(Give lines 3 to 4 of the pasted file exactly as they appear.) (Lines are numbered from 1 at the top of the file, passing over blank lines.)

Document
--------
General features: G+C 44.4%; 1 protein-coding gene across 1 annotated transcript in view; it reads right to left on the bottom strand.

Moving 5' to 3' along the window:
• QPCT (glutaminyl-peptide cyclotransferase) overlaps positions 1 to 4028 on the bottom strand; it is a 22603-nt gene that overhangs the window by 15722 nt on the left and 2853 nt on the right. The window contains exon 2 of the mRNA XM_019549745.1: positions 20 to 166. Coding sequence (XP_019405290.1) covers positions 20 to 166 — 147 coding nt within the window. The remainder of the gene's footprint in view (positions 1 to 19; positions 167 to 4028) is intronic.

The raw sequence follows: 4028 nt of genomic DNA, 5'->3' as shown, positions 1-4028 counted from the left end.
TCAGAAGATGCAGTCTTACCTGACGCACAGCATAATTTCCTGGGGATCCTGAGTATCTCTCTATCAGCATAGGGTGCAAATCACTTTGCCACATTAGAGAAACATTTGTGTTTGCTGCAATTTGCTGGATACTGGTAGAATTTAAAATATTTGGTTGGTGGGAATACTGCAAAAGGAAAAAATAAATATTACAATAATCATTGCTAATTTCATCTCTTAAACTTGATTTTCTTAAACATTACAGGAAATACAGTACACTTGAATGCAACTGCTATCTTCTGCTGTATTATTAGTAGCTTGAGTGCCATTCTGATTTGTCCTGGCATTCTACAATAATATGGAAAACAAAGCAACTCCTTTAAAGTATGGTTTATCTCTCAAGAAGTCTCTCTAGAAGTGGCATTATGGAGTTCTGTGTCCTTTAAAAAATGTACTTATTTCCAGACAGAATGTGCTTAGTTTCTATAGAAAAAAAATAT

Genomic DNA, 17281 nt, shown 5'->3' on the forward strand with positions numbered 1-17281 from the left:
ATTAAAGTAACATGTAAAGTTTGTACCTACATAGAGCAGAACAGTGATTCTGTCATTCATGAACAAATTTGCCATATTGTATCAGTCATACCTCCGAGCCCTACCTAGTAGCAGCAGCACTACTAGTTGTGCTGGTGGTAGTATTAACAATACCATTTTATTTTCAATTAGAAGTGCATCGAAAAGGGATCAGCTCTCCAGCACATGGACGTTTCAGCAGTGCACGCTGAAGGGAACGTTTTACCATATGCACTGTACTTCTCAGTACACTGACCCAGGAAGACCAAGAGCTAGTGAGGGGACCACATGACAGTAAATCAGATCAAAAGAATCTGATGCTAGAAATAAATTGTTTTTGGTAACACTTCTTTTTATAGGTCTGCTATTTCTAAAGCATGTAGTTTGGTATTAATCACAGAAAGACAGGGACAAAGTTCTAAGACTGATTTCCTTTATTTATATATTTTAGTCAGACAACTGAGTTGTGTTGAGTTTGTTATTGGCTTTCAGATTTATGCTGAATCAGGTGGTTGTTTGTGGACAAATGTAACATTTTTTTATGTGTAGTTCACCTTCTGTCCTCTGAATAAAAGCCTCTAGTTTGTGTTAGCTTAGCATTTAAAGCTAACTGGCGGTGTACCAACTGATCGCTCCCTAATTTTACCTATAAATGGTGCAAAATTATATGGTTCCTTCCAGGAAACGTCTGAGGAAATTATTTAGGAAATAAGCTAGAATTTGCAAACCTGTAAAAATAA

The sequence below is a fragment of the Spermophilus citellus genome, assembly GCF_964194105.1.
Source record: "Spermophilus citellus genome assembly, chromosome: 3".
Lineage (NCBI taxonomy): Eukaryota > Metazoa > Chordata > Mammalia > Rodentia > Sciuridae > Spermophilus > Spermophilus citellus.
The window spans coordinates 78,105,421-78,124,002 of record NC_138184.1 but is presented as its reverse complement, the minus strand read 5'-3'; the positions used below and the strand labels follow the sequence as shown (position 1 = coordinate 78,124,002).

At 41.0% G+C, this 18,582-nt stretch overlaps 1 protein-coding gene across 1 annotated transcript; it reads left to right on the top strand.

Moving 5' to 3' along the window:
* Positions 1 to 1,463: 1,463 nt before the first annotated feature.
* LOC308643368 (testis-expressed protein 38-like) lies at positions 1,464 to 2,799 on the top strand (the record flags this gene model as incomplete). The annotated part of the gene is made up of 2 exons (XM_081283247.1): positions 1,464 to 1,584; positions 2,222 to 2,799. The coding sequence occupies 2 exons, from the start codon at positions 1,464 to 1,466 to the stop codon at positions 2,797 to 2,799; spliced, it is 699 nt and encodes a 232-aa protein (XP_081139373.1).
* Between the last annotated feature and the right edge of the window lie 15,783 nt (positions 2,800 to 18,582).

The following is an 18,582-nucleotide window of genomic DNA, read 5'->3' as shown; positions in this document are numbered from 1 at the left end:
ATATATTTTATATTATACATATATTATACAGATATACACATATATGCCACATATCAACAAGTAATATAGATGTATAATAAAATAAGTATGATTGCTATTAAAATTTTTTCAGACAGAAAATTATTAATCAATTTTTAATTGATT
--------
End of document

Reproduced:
• QPCT (glutaminyl-peptide cyclotransferase) overlaps positions 1 to 4028 on the bottom strand; it is a 22603-nt gene that overhangs the window by 15722 nt on the left and 2853 nt on the right. The window contains exon 2 of the mRNA XM_019549745.1: positions 20 to 166. Coding sequence (XP_019405290.1) covers positions 20 to 166 — 147 coding nt within the window. The remainder of the gene's footprint in view (positions 1 to 19; positions 167 to 4028) is intronic.

The raw sequence follows: 4028 nt of genomic DNA, 5'->3' as shown, positions 1-4028 counted from the left end.